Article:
As for the rest of Gates’s “accommodationism,” I find it hard to understand. It seems to be that both science and religion have “protection mechanisms” to assure the truth of what they find. In science that seems to be the use of statistics to affix a degree of uncertainty to our claims, and in religion it seems to be that one’s beliefs must be susceptible to the findings of science, so that one can retain and protect those beliefs not invalidated (or not addressed) by science.

But 64% of Americans have said that if a scientific fact invalidates a tenet of their religious beliefs, they’ll jettison the fact and keep their belief. In other words, religion’s “protection mechanism” doesn’t work very well, and not at all in the case of the 42% of Americans who are creationists.

I’m puzzled by how fuzzy Gates’s thinking is. If a student were to hand me an essay in which she gave Gates’s answer for why science and faith were compatible, I’ll mark it all up and say “think harder and try again.” But it all goes to show you that even a smart and well known scientist goes all wonky when he starts talking about religion and its compatibility with science. Gates says he’s religious, and he must therefore find a reason, however weird, for how he can have his science and his Jesus too.

As for religion (“faith”) being essential for the survival of our species, well, them’s just fancy words, for our species can survive just fine without religion. If it didn’t, Denmark and Sweden would be toast.

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Sylvester James Gates (photo from Smithsonian)

 h/t: Jente

40 Comments

  1. Ian Clark
    Posted November 18, 2016 at 1:51 pm | Permalink

    Perhaps send Gates a copy of Faith vs. Fact to help him out of his confusion…

  2. Mark Cagnetta
    Posted November 18, 2016 at 1:57 pm | Permalink

    The reason we are inundated with religion is simple: Dominionism! They want to infect every aspect of our lives. Just look at all the religious movies being made; Ben Hur, Methuselah, God’s Not Dead I and II. Science is on their checklist.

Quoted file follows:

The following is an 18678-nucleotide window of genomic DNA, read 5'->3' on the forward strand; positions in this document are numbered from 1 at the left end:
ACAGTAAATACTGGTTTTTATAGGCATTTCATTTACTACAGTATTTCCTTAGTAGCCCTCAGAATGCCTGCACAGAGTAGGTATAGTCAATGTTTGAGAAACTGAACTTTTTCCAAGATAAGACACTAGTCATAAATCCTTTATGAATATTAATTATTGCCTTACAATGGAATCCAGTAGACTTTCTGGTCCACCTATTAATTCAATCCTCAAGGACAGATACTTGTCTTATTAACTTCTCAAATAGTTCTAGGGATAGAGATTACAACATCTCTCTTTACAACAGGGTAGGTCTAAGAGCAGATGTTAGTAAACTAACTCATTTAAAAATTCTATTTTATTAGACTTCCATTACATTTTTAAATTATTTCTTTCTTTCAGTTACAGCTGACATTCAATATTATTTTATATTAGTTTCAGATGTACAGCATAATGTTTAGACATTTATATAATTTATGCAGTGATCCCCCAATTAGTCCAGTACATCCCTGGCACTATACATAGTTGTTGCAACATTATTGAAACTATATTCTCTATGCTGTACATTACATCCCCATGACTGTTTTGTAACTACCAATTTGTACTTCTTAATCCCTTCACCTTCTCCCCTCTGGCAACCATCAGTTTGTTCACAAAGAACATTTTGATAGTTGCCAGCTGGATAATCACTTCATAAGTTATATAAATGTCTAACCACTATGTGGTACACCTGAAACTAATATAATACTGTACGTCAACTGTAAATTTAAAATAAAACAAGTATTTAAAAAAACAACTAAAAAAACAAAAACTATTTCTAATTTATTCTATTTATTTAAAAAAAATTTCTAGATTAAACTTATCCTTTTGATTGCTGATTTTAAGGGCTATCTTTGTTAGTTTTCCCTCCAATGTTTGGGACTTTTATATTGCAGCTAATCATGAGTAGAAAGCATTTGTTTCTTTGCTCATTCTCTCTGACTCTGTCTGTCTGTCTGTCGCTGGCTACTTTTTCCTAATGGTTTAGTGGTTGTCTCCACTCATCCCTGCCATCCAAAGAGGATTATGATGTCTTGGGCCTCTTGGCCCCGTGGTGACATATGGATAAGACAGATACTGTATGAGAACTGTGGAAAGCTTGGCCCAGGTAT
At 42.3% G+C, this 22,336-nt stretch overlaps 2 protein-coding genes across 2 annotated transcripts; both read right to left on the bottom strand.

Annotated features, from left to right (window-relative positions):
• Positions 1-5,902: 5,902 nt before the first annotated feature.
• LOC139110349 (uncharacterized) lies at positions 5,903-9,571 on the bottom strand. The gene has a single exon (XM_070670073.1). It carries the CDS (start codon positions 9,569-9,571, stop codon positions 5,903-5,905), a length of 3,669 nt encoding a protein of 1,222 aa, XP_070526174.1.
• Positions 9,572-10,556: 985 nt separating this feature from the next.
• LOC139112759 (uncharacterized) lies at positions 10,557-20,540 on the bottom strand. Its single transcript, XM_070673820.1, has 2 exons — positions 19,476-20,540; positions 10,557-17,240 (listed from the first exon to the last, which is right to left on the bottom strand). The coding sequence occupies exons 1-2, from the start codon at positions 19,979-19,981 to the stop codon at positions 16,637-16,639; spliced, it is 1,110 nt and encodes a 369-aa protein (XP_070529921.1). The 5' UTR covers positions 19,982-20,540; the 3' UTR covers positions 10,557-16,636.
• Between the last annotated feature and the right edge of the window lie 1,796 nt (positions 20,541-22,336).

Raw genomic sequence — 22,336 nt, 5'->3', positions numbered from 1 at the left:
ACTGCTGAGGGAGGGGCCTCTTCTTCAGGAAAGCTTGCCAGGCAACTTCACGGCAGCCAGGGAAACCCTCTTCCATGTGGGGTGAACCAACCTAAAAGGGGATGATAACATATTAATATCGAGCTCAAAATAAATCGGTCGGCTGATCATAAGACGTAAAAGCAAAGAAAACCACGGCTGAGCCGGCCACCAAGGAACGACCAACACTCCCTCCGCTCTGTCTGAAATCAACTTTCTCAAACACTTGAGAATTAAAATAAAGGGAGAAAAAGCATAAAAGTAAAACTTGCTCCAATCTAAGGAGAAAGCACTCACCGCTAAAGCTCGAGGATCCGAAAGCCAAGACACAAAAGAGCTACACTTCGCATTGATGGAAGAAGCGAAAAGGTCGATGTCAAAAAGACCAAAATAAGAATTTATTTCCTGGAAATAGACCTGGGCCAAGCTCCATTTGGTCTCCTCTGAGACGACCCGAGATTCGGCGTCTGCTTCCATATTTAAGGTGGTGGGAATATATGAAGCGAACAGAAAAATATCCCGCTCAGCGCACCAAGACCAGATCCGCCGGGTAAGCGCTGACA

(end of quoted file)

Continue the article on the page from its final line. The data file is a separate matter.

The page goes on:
3. dabertini
    Posted November 18, 2016 at 1:59 pm | Permalink

    “If it didn’t, Denmark and Sweden would be toast.”

    IMHO you forgot NORWAY.

    • Claudia Baker
      Posted November 18, 2016 at 2:12 pm | Permalink

      And Iceland!

      • Dave
        Posted November 18, 2016 at 4:48 pm | Permalink

        Those countries don’t count. They’re all still under the protection of Odin, Thor and Frey, who’ve decided to overlook the population’s 1000-year flirtation with Christianity, and are hopeful of making a comeback when the time is ripe.

      • nicky
        Posted November 18, 2016 at 5:11 pm | Permalink

        And Holland and France and Hungary and
        Japan and …all majority atheist countries.

        • dallos
          Posted November 20, 2016 at 2:02 am | Permalink

          “According to new polls about Religiosity in the European Union in 2012 by Eurobarometer found that Christianity is the largest religion in Hungary accounting 71% of Hungarians.[3] Catholics are the largest Christian group in Hungary, accounting for 58% of Hungary citizens,[3] while Protestants make up 7%, and Other Christian make up 6%. Non believer/Agnostic account 21%, Atheist account’s 1%.[3]

          In the Eurostat–Eurobarometer poll of 2005, 44% of the Hungarians answered that they believed there is a God, 31% answered they believed there is some sort of spirit or life force, and 19% that they do not believe there is a God, spirit, nor life force.[4]”

          https://en.wikipedia.org/wiki/Religion_in_Hungary

          • dallos
            Posted November 20, 2016 at 2:13 am | Permalink

            “At the 2011 census[1] 39% of Hungarians were Catholics, “

  4. Marilyn
    Posted November 18, 2016 at 2:01 pm | Permalink

    I think I’ve seen this guy on NOVA programs??

    • Reginald Selkirk
      Posted November 18, 2016 at 5:38 pm | Permalink

      I think I’ve seen this guy at my university. Can’t remember the specific occasion, something to do with science and religion. (A Darwin day celebration?) I do recall not being impressed by him. He tried to pull a fast one, essentially claiming that freedom of conscience is freedom from criticism, not freedom from compulsion.

  5. Darrin Carter